Indigenous learners, job seekers get boost from Google Canada

Technology giant is committing $600K to scholarships, free training in high-demand digital fields


Melissa Adams wanted to edit her organization’s website herself. When the mid-career librarian and archivist saw an ad for free training in computer programming on social media, she applied.

“So, I didn’t hear back right away,” Adams told APTN News. “There was a little bit of a wait and then it was also kind of scary at first, knowing that I’d made this commitment to it but also exciting just to be able to know that I, to know that I had this opportunity,”

The course was run by ComIT, which provides free professional development and training opportunities in information technology.

Its Recoding Futures program trains workers in subjects like Javascript, HTML, Design Thinking, CSS, and Node and runs virtually, which was helpful to Adams who did not wish to leave her territory or switch careers while COVID-19 moves more work online.

“I think for me, going into this I was intimidated just because when you think tech, you don’t think of a middle-aged First Nations woman,” said Adams, a member of the Nisga’a Nation, Killer Whale Clan.

“But taking these courses I saw that I could do this. I could learn and like, aunties work hard! We can do stuff! So it’s pretty awesome and confidence-building. Just learning more about that side of technology, what’s going on behind the scenes, I think will be really useful.”

Adams is not alone in her desire to learn new skills, according to Indspire president and CEO Mike Degagne.

Indspire is working in partnership with ComIT and NPower Canada to provide job training programs in digital technology and scholarships to Indigenous job seekers.

“The first year of the program demonstrated that Indigenous youth are keen to pursue this kind of training,” Degagne said in a statement.

On Dec. 15, Google Canada announced it would commit $500,000 in grant money to ComIT’s Recoding Futures program and $100,000 to support Google Career Certificate scholarships and job training through Indspire.

Degagne said the funding will have a broad impact.

“Not only will it benefit them on an individual level, it will also ensure that their communities as a whole will benefit from their newfound knowledge, ensuring that Indigenous communities across the country will be better able to participate in the digital skills-based economy.”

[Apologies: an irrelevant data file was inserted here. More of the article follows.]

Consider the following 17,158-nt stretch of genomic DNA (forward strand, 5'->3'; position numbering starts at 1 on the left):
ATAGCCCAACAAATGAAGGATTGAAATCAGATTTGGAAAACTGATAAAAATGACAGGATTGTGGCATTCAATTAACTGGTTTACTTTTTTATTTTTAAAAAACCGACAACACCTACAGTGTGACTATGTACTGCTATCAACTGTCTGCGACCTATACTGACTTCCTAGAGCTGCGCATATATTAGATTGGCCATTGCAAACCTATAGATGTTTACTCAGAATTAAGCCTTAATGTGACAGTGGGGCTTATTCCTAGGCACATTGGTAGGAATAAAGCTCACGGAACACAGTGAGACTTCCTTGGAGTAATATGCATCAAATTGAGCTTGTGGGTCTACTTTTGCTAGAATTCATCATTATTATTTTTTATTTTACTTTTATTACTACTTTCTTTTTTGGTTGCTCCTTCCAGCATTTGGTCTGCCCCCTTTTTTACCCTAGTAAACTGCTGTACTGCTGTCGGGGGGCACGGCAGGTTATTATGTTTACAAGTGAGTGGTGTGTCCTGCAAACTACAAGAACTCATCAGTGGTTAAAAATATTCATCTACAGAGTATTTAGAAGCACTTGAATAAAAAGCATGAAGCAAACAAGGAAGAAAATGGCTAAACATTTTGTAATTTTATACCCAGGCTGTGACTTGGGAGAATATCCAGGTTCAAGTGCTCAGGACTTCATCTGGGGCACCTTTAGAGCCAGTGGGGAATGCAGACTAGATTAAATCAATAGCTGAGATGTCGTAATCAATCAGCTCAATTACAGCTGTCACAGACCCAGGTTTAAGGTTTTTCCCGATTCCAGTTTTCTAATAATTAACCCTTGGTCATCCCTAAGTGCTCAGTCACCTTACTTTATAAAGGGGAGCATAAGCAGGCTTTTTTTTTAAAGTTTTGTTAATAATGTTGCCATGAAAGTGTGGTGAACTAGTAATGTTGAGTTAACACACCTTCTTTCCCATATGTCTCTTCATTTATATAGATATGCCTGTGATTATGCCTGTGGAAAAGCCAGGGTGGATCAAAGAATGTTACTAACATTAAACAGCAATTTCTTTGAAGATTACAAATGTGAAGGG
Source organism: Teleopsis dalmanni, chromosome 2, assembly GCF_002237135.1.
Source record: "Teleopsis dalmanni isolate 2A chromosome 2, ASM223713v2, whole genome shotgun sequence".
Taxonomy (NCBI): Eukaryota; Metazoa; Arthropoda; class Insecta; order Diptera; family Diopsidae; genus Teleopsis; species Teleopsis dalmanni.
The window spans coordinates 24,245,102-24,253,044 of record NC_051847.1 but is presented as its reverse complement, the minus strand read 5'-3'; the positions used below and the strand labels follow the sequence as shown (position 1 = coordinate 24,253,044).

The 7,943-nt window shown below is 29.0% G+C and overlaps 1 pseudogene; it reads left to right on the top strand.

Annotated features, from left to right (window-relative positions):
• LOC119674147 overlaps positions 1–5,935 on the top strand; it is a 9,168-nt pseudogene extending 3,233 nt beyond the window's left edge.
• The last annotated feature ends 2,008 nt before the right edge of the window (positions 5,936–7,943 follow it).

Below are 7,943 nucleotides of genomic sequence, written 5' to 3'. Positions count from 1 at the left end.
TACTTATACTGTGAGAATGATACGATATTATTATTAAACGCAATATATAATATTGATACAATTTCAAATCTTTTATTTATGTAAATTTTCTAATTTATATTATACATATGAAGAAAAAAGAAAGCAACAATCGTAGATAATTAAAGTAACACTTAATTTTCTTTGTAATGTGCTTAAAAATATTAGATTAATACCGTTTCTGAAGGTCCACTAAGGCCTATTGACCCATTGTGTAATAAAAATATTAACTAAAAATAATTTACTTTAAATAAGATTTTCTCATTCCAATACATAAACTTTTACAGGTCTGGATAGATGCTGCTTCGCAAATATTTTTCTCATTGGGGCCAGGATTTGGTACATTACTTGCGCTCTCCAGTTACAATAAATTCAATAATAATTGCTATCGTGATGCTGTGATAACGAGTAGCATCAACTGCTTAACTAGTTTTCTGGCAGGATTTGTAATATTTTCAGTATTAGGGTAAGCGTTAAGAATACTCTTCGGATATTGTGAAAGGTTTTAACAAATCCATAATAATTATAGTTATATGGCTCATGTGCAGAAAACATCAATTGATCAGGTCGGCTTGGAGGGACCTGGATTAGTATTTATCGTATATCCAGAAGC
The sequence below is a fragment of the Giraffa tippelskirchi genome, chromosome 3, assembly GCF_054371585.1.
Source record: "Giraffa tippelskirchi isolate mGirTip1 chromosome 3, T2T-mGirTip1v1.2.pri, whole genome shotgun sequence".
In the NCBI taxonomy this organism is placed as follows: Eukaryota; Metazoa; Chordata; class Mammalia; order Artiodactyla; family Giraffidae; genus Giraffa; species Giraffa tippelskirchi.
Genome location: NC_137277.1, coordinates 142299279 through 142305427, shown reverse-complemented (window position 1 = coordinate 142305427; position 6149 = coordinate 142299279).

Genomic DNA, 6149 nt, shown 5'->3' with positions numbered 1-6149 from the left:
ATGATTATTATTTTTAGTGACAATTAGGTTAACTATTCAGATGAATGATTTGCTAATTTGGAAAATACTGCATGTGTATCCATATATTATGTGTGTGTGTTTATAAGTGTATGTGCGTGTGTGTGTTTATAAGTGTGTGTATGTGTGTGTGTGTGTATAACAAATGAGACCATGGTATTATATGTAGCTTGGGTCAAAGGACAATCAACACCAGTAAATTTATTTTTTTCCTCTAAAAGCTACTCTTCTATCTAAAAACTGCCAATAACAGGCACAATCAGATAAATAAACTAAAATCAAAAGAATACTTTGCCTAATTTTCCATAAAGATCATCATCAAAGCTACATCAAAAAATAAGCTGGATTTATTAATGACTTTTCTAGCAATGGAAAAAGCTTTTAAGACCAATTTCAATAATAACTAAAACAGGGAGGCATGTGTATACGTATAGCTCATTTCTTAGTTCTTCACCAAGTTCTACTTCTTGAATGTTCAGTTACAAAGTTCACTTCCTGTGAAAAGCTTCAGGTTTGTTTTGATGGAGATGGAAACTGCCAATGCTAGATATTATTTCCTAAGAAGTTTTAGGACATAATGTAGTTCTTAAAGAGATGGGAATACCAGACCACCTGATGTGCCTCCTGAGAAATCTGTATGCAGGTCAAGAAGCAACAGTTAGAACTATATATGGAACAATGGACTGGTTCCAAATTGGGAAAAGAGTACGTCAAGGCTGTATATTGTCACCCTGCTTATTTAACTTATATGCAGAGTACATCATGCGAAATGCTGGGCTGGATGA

Google Canada vice president and country manager Sabrina Geremia said the company is proud to support the need for new skillsets and desire for new careers in technology.

“The social and economic hardships felt by many during this pandemic have brought some heavy truths to the surface and we now have an opportunity to build back a more inclusive and resilient economy,” said Geremia in the funding announcement.

Applications are now open for ComIT’s Recoding Futures program. Interested applicants can visit ComIT.org to register.

For more information on the Google Career Certificates visit g.co/certificates-canada. Information about available scholarships through Indspire is available at Indspire.ca.

For Adams, a future course in Javascript will be helpful to her archival work at the Union of BC Indian Chiefs.

“I think it’s a tool that we can use as Indigenous people and I definitely think that we need more Indigenous people in these kinds of professions to think about how, how we approach what’s useful to us,” Adams said.

“We have our own laws and such and our own ways of managing knowledge and information. So I think it’s really important that we have more of us involved in the technology field and other fields that manage information so that we can put those views forward.”

Video Journalist / Toronto

Allana is a graduate of the Indigenous Studies program at Trent University and the new media journalism program at Sheridan College. She worked at Sudbury.com and TVO before coming to APTN National News where she now covers Indigenous stories in Southern Ontario as a video journalist. McDougall is a member of Hiawatha First Nation.

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